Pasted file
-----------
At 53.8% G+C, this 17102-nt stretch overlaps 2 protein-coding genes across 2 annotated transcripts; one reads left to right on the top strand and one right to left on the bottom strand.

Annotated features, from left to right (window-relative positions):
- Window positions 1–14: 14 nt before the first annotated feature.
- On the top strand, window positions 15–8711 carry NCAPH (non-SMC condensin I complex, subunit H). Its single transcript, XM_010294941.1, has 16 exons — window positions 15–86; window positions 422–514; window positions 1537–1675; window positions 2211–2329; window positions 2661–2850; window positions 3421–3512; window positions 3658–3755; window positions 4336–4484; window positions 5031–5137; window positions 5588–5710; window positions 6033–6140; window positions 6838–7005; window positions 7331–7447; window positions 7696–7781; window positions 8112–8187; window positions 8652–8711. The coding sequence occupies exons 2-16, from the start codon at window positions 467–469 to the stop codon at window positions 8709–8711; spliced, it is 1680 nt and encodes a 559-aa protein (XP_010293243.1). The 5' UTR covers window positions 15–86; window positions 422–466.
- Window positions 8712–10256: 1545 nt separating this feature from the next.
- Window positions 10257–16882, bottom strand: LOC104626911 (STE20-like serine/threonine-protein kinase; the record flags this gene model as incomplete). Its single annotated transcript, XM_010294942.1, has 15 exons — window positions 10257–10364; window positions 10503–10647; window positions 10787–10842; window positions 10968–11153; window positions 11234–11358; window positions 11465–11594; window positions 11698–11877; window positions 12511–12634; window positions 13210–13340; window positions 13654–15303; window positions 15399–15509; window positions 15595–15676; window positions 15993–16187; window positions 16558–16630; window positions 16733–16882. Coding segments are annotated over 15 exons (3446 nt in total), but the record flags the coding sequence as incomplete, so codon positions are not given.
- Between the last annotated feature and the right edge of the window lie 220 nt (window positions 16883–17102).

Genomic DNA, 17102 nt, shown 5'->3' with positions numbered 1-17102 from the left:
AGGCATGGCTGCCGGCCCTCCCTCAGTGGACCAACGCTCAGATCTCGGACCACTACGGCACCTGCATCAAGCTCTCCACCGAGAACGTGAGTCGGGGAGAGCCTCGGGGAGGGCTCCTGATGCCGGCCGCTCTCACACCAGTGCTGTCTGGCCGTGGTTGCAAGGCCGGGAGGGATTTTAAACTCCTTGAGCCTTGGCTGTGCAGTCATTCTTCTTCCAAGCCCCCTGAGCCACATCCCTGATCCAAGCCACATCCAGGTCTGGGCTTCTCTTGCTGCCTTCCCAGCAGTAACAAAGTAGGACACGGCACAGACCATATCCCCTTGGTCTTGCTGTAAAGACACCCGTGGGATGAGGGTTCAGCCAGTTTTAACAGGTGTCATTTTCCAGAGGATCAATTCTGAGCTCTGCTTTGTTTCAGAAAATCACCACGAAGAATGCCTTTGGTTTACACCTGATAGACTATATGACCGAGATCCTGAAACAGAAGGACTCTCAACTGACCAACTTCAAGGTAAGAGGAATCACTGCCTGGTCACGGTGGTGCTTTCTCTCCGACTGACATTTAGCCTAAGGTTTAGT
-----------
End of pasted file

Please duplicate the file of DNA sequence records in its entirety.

At 53.8% G+C, this 17102-nt stretch overlaps 2 protein-coding genes across 2 annotated transcripts; one reads left to right on the top strand and one right to left on the bottom strand.

Annotated features, from left to right (window-relative positions):
- Window positions 1–14: 14 nt before the first annotated feature.
- On the top strand, window positions 15–8711 carry NCAPH (non-SMC condensin I complex, subunit H). Its single transcript, XM_010294941.1, has 16 exons — window positions 15–86; window positions 422–514; window positions 1537–1675; window positions 2211–2329; window positions 2661–2850; window positions 3421–3512; window positions 3658–3755; window positions 4336–4484; window positions 5031–5137; window positions 5588–5710; window positions 6033–6140; window positions 6838–7005; window positions 7331–7447; window positions 7696–7781; window positions 8112–8187; window positions 8652–8711. The coding sequence occupies exons 2-16, from the start codon at window positions 467–469 to the stop codon at window positions 8709–8711; spliced, it is 1680 nt and encodes a 559-aa protein (XP_010293243.1). The 5' UTR covers window positions 15–86; window positions 422–466.
- Window positions 8712–10256: 1545 nt separating this feature from the next.
- Window positions 10257–16882, bottom strand: LOC104626911 (STE20-like serine/threonine-protein kinase; the record flags this gene model as incomplete). Its single annotated transcript, XM_010294942.1, has 15 exons — window positions 10257–10364; window positions 10503–10647; window positions 10787–10842; window positions 10968–11153; window positions 11234–11358; window positions 11465–11594; window positions 11698–11877; window positions 12511–12634; window positions 13210–13340; window positions 13654–15303; window positions 15399–15509; window positions 15595–15676; window positions 15993–16187; window positions 16558–16630; window positions 16733–16882. Coding segments are annotated over 15 exons (3446 nt in total), but the record flags the coding sequence as incomplete, so codon positions are not given.
- Between the last annotated feature and the right edge of the window lie 220 nt (window positions 16883–17102).

Genomic DNA, 17102 nt, shown 5'->3' with positions numbered 1-17102 from the left:
AGGCATGGCTGCCGGCCCTCCCTCAGTGGACCAACGCTCAGATCTCGGACCACTACGGCACCTGCATCAAGCTCTCCACCGAGAACGTGAGTCGGGGAGAGCCTCGGGGAGGGCTCCTGATGCCGGCCGCTCTCACACCAGTGCTGTCTGGCCGTGGTTGCAAGGCCGGGAGGGATTTTAAACTCCTTGAGCCTTGGCTGTGCAGTCATTCTTCTTCCAAGCCCCCTGAGCCACATCCCTGATCCAAGCCACATCCAGGTCTGGGCTTCTCTTGCTGCCTTCCCAGCAGTAACAAAGTAGGACACGGCACAGACCATATCCCCTTGGTCTTGCTGTAAAGACACCCGTGGGATGAGGGTTCAGCCAGTTTTAACAGGTGTCATTTTCCAGAGGATCAATTCTGAGCTCTGCTTTGTTTCAGAAAATCACCACGAAGAATGCCTTTGGTTTACACCTGATAGACTATATGACCGAGATCCTGAAACAGAAGGACTCTCAACTGACCAACTTCAAGGTAAGAGGAATCACTGCCTGGTCACGGTGGTGCTTTCTCTCCGACTGACATTTAGCCTAAGGTTTAGT